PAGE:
7. https://mobile.twitter.com/TheRoyalBallet/status/1031935346026708992/photo/1 and wp.me/p2HOoN-A7r
  8. Hope this link works ok: https://on.ft.com/2Mm2h8O (apologies if this has already been highlighted elsewhere)
  9. Geoff

    Danielle De Niese as Musetta

    Last Friday's performance had an extra element. The Stage reports: https://www.thestage.co.uk/news/2018/audience-member-steps-save-performance-la-boheme-royal-opera-house/
  10. Might I add a piece of evidence in support of FLOSS and others? I have access (from a variety of sources, no more details sorry) to generally unavailable recordings of the Royal Ballet, from the 1950s to the present day. The loss of quality over the decades, in both Petipa and Ashton, is sadly obvious if one compares like with like. Not just the corps, but individual variations and even major roles used regularly to be better danced. There are exceptions, of course, but the general trend is clear. In summary, it is as if speed, precision and musicality has increasingly suffered at the expense of athleticism and "emotionalism". Memory is notoriously fallible - it is as easy to be wrong about how wonderful things used to be as it is to claim things have never been better - so I would encourage the posting of where one can find examples. One from me: Beryl Grey's Lilac Fairy occasionally pops up on YouTube, though I haven't checked recently.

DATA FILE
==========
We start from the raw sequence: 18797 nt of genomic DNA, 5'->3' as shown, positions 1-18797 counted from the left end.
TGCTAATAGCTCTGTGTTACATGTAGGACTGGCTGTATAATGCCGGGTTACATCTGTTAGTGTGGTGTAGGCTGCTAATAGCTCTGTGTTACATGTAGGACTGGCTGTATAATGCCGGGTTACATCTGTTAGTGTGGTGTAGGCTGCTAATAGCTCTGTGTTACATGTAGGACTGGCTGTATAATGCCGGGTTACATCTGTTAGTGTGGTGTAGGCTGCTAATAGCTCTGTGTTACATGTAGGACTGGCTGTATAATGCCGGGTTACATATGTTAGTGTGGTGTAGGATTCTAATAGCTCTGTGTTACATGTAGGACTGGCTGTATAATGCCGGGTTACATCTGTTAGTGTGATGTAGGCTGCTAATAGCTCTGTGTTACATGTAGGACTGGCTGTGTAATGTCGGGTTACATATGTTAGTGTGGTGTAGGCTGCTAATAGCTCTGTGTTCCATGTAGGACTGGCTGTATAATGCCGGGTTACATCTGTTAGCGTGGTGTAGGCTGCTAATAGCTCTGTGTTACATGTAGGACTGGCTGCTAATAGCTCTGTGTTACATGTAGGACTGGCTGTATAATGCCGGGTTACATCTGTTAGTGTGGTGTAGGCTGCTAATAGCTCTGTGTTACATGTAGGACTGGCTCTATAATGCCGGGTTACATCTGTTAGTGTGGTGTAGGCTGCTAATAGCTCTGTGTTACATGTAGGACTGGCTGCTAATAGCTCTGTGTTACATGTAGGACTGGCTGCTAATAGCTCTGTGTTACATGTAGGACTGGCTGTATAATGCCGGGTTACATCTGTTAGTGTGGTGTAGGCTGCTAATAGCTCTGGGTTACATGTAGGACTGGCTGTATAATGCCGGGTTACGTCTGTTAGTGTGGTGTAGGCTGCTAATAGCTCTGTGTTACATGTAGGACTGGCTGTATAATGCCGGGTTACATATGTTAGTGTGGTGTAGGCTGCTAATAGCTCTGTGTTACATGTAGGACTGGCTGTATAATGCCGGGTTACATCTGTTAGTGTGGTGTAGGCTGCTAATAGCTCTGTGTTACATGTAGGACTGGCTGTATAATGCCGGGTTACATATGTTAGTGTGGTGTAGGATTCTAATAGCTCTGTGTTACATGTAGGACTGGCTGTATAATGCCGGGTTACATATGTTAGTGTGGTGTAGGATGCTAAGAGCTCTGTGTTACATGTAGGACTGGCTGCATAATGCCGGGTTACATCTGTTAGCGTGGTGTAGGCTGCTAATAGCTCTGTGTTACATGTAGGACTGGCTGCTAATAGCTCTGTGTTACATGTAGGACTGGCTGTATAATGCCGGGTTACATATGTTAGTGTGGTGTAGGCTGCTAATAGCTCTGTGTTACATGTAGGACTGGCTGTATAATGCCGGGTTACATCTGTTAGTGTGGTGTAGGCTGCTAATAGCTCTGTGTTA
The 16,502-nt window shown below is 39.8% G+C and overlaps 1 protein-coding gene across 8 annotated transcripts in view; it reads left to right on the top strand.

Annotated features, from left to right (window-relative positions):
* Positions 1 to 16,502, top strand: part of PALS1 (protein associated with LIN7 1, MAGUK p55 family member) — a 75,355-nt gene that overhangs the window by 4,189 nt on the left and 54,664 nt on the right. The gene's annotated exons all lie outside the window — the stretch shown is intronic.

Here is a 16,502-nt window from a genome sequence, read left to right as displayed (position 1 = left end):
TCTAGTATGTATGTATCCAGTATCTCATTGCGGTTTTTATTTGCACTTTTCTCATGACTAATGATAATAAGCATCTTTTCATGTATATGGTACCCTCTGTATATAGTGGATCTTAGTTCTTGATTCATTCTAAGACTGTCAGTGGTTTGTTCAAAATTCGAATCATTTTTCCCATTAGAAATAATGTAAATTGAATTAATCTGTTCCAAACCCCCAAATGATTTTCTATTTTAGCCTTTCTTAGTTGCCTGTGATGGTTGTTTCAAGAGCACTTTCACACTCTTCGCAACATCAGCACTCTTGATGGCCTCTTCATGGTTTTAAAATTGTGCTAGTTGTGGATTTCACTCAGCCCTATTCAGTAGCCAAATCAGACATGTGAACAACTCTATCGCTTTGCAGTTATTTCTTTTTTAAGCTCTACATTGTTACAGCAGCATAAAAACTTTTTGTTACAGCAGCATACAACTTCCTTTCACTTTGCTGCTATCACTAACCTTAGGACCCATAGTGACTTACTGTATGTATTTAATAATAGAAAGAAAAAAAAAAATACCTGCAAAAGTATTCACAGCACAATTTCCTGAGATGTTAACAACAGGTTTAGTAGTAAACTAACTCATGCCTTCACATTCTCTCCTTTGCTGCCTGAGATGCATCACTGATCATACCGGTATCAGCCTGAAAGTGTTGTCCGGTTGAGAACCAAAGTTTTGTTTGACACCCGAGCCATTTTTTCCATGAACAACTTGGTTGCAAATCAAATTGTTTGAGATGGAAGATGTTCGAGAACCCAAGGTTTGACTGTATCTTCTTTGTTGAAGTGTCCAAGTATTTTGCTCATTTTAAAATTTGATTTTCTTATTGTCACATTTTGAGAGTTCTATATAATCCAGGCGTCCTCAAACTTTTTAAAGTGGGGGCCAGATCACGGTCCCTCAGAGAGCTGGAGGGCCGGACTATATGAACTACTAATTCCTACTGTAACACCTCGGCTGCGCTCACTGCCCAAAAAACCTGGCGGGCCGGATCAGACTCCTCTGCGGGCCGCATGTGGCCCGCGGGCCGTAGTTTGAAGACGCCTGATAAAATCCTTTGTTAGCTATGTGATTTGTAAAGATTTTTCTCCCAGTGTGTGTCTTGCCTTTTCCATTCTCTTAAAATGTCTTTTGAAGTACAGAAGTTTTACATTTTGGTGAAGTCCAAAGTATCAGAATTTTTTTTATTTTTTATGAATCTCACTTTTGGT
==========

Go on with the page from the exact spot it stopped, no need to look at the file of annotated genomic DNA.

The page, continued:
11. Apologies for the old article (no doubt listed in links at the time) but this report of a new film might still be of interest:- https://www.theguardian.com/stage/2018/jun/17/rudolf-nureyev-documentary-unearths-unseen-avant-garde-footage-ballet
  12. Here are three links (all already discussed here but so far as I am aware not yet brought together in one place) They go some way to provide a range of opinion: https://www.telegraph.co.uk/dance/what-to-see/swan-lake-review-royal-ballet-covent-garden-staging-yet-spread/ https://www.theguardian.com/stage/2018/may/27/rambert-life-is-dream-kim-brandstrup-royal-ballet-swan-lake-liam-scarlett-review (followed by some helpful below-the-line comments) and this thread https://balletalert.invisionzone.com/topic/43862-new-royal-ballet-swan-lake/
  13. Geoff

    ENO / The Guardian

    Only just seen this piece about the troubles of the ENO: https://www.theguardian.com/commentisfree/2018/jun/29/eno-quentin-tarantino-powerhouse-opera-financial-crisis? Unusually interesting comments afterwards.
  14. Do you mean during the show or at the curtain calls MAB (I was not at Glyndebourne so am not clear what happened)? If it was at the end one could imagine alcohol consumed during the long interval may have played a part.
  15. It's all politics. To unpick the history of the recent appointments in Vienna would take pages but, suffice to say, it's not about the work, the dancers or the audience.